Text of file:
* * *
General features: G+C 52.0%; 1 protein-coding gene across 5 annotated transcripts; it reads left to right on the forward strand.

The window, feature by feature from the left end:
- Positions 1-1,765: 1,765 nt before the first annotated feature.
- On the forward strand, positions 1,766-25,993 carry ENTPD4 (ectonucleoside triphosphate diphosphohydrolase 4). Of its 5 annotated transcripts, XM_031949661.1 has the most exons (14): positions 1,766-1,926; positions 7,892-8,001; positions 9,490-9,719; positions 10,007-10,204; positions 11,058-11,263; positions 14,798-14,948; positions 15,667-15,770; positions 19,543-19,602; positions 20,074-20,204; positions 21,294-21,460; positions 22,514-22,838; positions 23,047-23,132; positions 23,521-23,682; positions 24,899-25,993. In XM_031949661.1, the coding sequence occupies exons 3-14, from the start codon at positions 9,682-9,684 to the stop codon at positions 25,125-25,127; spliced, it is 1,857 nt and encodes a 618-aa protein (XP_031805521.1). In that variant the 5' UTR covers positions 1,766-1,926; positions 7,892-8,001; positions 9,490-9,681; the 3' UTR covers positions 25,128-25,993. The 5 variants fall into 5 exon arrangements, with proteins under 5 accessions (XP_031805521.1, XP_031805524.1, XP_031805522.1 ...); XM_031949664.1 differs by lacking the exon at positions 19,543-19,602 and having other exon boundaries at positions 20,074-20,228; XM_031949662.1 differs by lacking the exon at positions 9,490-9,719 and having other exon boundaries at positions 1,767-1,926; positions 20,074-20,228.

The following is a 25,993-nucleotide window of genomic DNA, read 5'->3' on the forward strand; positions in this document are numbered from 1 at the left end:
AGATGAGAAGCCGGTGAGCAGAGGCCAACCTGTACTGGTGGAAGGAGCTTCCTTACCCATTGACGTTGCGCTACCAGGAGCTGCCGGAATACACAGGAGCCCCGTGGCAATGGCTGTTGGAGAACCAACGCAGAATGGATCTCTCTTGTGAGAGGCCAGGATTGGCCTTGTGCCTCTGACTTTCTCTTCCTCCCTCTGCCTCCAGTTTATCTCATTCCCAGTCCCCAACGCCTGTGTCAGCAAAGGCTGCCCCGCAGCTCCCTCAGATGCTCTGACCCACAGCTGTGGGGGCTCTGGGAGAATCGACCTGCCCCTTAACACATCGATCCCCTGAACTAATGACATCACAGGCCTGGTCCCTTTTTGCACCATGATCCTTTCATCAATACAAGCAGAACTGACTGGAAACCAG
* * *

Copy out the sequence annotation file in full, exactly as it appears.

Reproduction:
General features: G+C 52.0%; 1 protein-coding gene across 5 annotated transcripts; it reads left to right on the forward strand.

The window, feature by feature from the left end:
- Positions 1-1,765: 1,765 nt before the first annotated feature.
- On the forward strand, positions 1,766-25,993 carry ENTPD4 (ectonucleoside triphosphate diphosphohydrolase 4). Of its 5 annotated transcripts, XM_031949661.1 has the most exons (14): positions 1,766-1,926; positions 7,892-8,001; positions 9,490-9,719; positions 10,007-10,204; positions 11,058-11,263; positions 14,798-14,948; positions 15,667-15,770; positions 19,543-19,602; positions 20,074-20,204; positions 21,294-21,460; positions 22,514-22,838; positions 23,047-23,132; positions 23,521-23,682; positions 24,899-25,993. In XM_031949661.1, the coding sequence occupies exons 3-14, from the start codon at positions 9,682-9,684 to the stop codon at positions 25,125-25,127; spliced, it is 1,857 nt and encodes a 618-aa protein (XP_031805521.1). In that variant the 5' UTR covers positions 1,766-1,926; positions 7,892-8,001; positions 9,490-9,681; the 3' UTR covers positions 25,128-25,993. The 5 variants fall into 5 exon arrangements, with proteins under 5 accessions (XP_031805521.1, XP_031805524.1, XP_031805522.1 ...); XM_031949664.1 differs by lacking the exon at positions 19,543-19,602 and having other exon boundaries at positions 20,074-20,228; XM_031949662.1 differs by lacking the exon at positions 9,490-9,719 and having other exon boundaries at positions 1,767-1,926; positions 20,074-20,228.

The following is a 25,993-nucleotide window of genomic DNA, read 5'->3' on the forward strand; positions in this document are numbered from 1 at the left end:
AGATGAGAAGCCGGTGAGCAGAGGCCAACCTGTACTGGTGGAAGGAGCTTCCTTACCCATTGACGTTGCGCTACCAGGAGCTGCCGGAATACACAGGAGCCCCGTGGCAATGGCTGTTGGAGAACCAACGCAGAATGGATCTCTCTTGTGAGAGGCCAGGATTGGCCTTGTGCCTCTGACTTTCTCTTCCTCCCTCTGCCTCCAGTTTATCTCATTCCCAGTCCCCAACGCCTGTGTCAGCAAAGGCTGCCCCGCAGCTCCCTCAGATGCTCTGACCCACAGCTGTGGGGGCTCTGGGAGAATCGACCTGCCCCTTAACACATCGATCCCCTGAACTAATGACATCACAGGCCTGGTCCCTTTTTGCACCATGATCCTTTCATCAATACAAGCAGAACTGACTGGAAACCAG